Title - '10 Cloverfield Lane' (OST)
Artist - Bear McCreary
Soon after leaving her fiancÚ Michelle is involved in a car accident. She awakens to find herself sharing an underground bunker with Howard and Emmett. Has she been saved from an apocalyptical event as Howard and Emmett tell her or are there other motives for her being held against her will? Welcome to the residents of '10 Cloverfield Lane'.
Composer Bear McCreary's score for the sequel to 'Cloverfield' (2008), and which is not shot in found-footage form, unlike the original film, '10 Cloverfield Lane' is a masterful assemblage of elements including a 90-piece orchestra, a 45-piece string ensemble, a grouping of 30 celli and 8 bass, and a string quartet.
These traditional instruments are combined with two unusual feature instruments, the Yayli tanbur and the Blaster Beam, an experimental instrument built and played by Craig Huxley. Indeed, as producer J.J. Abrams himself has said, "Bear has written an incredible score for Dan Trachtenberg's 10 Cloverfield Lane." He has gone on further to say that, "It is tense, emotional music that gives the film scope and heart, augments the surprise and horror. It's an homage to Herrmann, but wholly original at the same time. I'm deeply grateful to Bear for his contribution to this movie."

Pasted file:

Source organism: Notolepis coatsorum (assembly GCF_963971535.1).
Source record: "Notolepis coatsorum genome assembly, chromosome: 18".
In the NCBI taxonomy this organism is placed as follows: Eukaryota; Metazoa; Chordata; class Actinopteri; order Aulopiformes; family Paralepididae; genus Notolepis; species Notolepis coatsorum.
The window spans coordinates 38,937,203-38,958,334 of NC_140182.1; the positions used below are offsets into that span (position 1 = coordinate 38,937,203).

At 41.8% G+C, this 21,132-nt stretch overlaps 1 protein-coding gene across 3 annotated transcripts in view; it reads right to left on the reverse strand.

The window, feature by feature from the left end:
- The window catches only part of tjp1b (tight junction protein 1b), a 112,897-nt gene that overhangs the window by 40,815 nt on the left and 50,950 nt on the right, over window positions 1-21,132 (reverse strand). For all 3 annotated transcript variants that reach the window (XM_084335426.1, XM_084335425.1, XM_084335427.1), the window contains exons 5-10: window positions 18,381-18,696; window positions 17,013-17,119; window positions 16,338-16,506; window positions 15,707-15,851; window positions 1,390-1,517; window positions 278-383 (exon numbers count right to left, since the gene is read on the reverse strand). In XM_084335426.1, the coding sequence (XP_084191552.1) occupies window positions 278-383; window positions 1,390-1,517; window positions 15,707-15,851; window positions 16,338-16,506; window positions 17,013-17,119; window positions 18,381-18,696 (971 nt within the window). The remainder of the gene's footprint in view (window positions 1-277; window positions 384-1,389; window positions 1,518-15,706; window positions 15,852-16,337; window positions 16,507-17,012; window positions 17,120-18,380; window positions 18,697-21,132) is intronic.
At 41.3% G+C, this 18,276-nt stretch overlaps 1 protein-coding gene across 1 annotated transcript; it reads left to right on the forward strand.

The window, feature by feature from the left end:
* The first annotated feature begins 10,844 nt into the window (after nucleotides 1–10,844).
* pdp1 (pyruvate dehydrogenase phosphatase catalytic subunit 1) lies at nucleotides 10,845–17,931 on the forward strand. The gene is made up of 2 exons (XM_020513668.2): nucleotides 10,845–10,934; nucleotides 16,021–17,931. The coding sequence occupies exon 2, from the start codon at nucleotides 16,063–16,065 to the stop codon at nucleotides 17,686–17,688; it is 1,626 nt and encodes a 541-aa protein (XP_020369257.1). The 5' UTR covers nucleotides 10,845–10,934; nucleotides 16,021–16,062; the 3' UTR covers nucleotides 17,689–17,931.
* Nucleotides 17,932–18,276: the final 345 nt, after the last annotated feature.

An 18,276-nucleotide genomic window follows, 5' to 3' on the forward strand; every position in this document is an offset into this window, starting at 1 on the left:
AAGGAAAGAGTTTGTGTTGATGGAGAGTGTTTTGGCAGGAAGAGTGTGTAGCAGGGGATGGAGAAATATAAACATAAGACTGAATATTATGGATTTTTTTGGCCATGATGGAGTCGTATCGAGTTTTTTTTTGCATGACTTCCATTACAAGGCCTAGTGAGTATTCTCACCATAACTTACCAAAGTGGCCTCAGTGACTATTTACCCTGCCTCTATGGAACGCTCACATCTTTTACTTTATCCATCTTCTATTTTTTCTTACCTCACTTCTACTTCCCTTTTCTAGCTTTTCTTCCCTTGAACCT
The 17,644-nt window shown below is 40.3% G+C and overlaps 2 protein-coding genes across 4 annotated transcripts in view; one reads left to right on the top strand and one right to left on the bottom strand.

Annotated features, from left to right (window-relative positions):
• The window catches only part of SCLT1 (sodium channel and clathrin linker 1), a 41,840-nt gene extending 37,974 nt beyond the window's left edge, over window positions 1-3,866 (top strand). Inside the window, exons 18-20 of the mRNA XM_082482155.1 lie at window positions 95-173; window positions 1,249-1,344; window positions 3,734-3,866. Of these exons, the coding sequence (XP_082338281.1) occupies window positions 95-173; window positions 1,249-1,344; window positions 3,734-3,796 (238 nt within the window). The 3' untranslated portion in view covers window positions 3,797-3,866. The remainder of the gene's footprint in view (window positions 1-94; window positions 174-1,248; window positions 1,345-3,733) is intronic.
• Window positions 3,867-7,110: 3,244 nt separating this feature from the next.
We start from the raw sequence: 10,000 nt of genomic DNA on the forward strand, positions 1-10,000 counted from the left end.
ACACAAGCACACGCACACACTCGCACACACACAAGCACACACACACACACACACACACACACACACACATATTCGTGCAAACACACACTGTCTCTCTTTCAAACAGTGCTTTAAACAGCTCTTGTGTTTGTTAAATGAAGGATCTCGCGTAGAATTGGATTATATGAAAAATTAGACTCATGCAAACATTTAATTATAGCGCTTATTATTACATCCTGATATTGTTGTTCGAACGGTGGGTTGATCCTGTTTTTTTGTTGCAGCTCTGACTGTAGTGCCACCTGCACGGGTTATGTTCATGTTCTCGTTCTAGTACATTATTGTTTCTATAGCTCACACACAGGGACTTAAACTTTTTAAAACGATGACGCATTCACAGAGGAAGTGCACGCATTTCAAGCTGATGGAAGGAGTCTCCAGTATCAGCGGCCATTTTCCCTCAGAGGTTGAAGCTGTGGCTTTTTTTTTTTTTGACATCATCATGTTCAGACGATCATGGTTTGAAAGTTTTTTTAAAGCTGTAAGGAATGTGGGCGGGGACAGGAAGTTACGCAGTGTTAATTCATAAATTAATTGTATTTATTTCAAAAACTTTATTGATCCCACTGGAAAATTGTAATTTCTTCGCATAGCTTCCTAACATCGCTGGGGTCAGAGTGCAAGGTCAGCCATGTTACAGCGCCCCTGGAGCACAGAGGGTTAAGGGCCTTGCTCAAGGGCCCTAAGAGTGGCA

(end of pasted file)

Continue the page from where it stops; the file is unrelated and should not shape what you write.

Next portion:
TRACK LIST: 1. Michelle 2. The Concrete Cell 3. Howard 4. A Bright Red Flash 5. At the Door 6. Two Stories 7. Message from Megan 8. Hazmat Suit 9. A Happy Family 10. The Burn 11. Up Above 12. Valencia 13. The New Michelle 14. 10 Cloverfield Lane.
As for what to expect, well, '10 Cloverfield Lane - Music from the Motion Picture' contains 14 tracks that run for @ 64 minutes, and opens with one of the best tracks to ever open a soundtrack CD, in my humble opinion. The cut is named 'Michelle,' and is wholly about, as the movie opens, the lady in question deciding to leave her boyfriend and get out of New Orleans. It is just over 6 minutes long itself, a mini-suite of sorts, exploring various emotions along the way, and is a fab way to start any soundtrack such as this genre ilk.
Another stand out tracks is 'Two Stories,' which features more of an threatening undercurrent than most the others, and one that leaves you wondering, almost anxious as to what the secret truly is between them all. It is one of several tracks on here that made me think back of Bernard Hermann's work all those decades ago when he scored many of Hitchcock's movies.
Anyway, the remainder course along much the same trajectory, but for those that have seen the film, please know and understand that this soundtrack contains only the orchestral score. Ergo, it leaves out the various songs that appear in the movie, including 'I Think We're Alone Now' by Tommy James & The Shondellas (which features in a rather pivotal scene, it has to be said). and also 'Tell Him' by The Exciters, and 'Venus' by Frankie Avalon.